A school librarian who aligns the library collection with the curriculum and provides independent reading selections for students can provide a wider selection of books and resources in all genres and more support for readers at all reading levels. Involving classroom teachers in reviewing, recommending, and purchasing resources for the library is one way for the school librarian to strengthen her/his relationships with classroom teachers. This can be done formally with a Library Advisory Committee or informally with individual teachers and grade-level teams.

Reference

Serafini, Frank. Around the Reading Workshop in 180 Days: A Month-by-Month Guide to Effective Instruction. Portsmouth, NH: Heinemann, 2006.

Word cloud created at Tagxedo.com

OER for Resource Access

This month as we have been focusing on how school librarians can provide equitable access for all students despite financial challenges many school libraries are experiencing. My fellow bloggers have discussed human resource sharing, partnering with nonprofit organizations, and sharing with non-school libraries.

http://wikieducator.org/OER_Handbook

http://wikieducator.org/OER_Handbook

When I think about providing resources for students I immediately think about how many great free resources are out there. Recently there is a good bit of buzz in the school library world about OER: Open Educational Resources, which are “are freely accessible, openly licensed documents and media that are useful for teaching, learning, and assessing as well as for research purposes. Although some people consider the use of an open file format to be an essential characteristic of OER, this is not a universally acknowledged requirement” (“Open Educational Resources”, n.d.).

Just last month the Council of Chief State School Officers (CCSO) reported on their survey that examined the state of Open Educational Resources in K-12. They found that:

  • Twenty states are currently planning OER initiatives.
  • Sixty percent of SEA respondents recognize the value of OER in school districts in their state and are promoting OER as either a supplement and/or replacement for traditional instructional materials.
  • States with existing OER programs are utilizing a variety of online methods to develop, curate, and access OER materials and integrate them within school programs. (p. 4)

They are also launching the K-12 OER Collaborative and are currently asking for people to participate.

OER provide benefits to teachers by providing them with cost-effective materials that are available for sharing, accessing and collaborating for personalized learning (Bliss & Patrick, 2013). There are lots of resources out there to get you going using OER in your school library:

OER definitely has the promise to assist in our efforts as we strive to provide resources to our students and teachers!

 

References

Bliss, T. & Patrick, S. (2013). OER state policy in K-12 education: Benefits, strategies, and recommendations for open access, open sharing. International Association for K-12 Online Learning. Retrieved from http://www.inacol.org/cms/wp-content/ uploads/2013/06/inacol_OER_Policy_Guide_v5_web.pdf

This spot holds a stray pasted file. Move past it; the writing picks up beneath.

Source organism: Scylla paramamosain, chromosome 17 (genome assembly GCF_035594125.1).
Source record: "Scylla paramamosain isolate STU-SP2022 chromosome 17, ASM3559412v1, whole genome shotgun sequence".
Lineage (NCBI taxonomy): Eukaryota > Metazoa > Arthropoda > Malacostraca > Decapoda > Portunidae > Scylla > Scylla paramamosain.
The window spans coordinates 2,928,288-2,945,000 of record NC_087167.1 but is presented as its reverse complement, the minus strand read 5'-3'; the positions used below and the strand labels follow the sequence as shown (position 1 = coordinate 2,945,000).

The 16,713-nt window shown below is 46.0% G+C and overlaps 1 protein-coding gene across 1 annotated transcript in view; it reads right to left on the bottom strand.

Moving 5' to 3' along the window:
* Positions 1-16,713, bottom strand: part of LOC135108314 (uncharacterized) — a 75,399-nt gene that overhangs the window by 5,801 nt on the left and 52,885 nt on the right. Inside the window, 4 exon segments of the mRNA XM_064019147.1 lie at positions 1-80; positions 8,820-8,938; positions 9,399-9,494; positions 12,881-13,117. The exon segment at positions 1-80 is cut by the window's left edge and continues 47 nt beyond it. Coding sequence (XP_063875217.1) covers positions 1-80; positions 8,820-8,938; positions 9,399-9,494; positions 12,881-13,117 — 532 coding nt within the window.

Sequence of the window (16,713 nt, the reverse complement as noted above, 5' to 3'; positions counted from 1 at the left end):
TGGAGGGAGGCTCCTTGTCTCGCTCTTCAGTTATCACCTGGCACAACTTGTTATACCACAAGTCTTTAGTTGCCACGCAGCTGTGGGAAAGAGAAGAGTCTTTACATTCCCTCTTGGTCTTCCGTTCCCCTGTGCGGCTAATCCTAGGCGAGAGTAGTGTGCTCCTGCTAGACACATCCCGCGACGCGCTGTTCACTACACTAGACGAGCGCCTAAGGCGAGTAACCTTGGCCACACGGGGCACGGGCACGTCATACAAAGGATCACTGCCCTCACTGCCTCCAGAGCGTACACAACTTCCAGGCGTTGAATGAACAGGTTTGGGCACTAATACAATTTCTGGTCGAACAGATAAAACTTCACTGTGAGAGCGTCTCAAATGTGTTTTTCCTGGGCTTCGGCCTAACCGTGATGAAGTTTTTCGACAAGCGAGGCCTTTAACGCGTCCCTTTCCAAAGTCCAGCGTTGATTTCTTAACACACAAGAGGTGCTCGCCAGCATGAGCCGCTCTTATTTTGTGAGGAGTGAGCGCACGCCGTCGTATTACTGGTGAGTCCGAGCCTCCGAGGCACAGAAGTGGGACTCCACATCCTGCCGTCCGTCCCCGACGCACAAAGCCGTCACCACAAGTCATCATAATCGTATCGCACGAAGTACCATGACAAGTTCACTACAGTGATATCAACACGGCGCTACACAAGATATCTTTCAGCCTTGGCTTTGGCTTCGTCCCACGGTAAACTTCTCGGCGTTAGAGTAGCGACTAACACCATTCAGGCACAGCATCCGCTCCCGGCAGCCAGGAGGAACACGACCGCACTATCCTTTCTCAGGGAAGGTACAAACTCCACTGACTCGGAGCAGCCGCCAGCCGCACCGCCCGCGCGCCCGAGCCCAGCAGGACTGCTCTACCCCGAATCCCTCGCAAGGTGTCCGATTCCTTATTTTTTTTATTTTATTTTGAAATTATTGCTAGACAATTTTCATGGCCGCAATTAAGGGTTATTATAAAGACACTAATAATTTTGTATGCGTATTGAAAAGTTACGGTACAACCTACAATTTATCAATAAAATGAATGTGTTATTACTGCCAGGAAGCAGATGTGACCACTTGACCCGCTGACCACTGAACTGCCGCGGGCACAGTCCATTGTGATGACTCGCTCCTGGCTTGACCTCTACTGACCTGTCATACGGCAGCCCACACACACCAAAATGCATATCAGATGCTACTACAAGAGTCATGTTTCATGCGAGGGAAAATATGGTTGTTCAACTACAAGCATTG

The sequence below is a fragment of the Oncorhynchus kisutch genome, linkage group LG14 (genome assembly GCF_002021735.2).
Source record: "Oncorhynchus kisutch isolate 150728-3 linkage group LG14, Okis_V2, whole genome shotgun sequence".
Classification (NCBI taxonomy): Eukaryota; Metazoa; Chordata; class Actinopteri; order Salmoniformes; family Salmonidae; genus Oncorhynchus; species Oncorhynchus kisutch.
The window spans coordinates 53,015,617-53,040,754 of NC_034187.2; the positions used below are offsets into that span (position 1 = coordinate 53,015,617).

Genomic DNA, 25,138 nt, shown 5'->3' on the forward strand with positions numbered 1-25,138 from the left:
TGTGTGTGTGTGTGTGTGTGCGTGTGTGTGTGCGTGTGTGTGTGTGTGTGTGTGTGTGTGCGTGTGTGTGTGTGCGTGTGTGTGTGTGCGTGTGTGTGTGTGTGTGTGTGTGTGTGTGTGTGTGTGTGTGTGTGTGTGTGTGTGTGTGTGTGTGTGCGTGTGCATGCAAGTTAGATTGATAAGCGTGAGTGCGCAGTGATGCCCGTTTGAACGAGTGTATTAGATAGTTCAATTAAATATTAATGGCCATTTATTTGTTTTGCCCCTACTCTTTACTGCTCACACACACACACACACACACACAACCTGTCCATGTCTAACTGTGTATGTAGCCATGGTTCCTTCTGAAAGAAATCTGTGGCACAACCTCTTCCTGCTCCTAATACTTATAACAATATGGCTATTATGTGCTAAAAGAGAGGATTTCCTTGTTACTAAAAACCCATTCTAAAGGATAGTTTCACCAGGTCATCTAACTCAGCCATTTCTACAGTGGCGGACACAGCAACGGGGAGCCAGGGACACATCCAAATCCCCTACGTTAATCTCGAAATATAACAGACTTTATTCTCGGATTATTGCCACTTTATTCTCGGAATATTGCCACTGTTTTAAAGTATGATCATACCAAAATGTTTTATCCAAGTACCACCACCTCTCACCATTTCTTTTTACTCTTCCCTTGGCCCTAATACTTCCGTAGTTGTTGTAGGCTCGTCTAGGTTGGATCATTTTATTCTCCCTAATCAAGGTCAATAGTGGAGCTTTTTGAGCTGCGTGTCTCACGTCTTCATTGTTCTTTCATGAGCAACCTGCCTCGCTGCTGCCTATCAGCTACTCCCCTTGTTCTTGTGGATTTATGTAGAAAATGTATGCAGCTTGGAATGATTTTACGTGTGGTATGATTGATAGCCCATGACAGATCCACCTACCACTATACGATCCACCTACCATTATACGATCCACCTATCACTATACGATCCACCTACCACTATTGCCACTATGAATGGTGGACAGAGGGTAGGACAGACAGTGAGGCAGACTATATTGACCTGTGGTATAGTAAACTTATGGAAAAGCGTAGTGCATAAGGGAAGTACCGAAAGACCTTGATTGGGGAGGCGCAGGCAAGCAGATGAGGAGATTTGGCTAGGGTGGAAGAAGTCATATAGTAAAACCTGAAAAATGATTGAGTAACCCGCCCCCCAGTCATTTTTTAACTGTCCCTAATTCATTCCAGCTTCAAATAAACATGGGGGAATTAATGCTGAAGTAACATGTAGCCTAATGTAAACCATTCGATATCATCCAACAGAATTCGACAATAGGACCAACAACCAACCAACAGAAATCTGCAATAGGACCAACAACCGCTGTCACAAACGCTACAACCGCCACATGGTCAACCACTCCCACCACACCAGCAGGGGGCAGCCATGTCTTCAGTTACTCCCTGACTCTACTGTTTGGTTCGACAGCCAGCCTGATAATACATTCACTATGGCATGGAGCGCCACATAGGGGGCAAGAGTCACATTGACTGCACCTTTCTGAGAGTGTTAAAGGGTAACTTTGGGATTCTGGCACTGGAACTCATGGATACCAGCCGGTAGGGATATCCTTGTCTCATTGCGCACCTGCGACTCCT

Council of Chief State School Officers. (2014).Open Educational Resources in K-12. Retrieved from http://www.ccsso.org/Resources/Digital_Resources/ State_of_the_States_Open_Educational_Resources_in_K-12_Education.html

“Open Educational Resources.” (n.d.). In Wikipedia. Retrieved from http://en.wikipedia.org/wiki/Open_educational_resources

Resource Sharing for Manpower

Hello everyone! Before delving into my first blog post, I would like to thank Judi Moreillon, Melissa Johnston and Judy Kaplan for inviting me to be a part of “Building a Culture of Collaboration”. I have followed this blog and shared it with students and future school librarians for quite some time now, and I am honored to be a part of this project.

I first became a school librarian (without a library clerk) at a middle school located in a large urban district. Due to the district’s size and centralized format, our students benefited from a giant inter-library loan system, plenty of connections with the city public library system, and nearby universities. Consequently, I did not think about resource sharing in terms of books or materials. I thought of it in terms of manpower. How could one person implement all of the instructional partnerships, programs, and academic support systems that I dreamed of implementing? Resources and experiences I knew our students, many of whom were economically disadvantaged, desperately needed? I quickly realized that HUMAN “resource sharing” had to become a part of my library program in big way. Over the years, my library program shared HUMAN resources with neighborhood churches that adopted our school (helping to shelve and check out books); Paws Across Texas – a wonderful organization that brought in therapy dogs and volunteers to help struggling readers on a weekly basis, and local businesses that provided incentives and rewards (many times at no cost) for student reading achievement. These folks helped extend my time and ability to focus on collaborating with teachers for student achievement.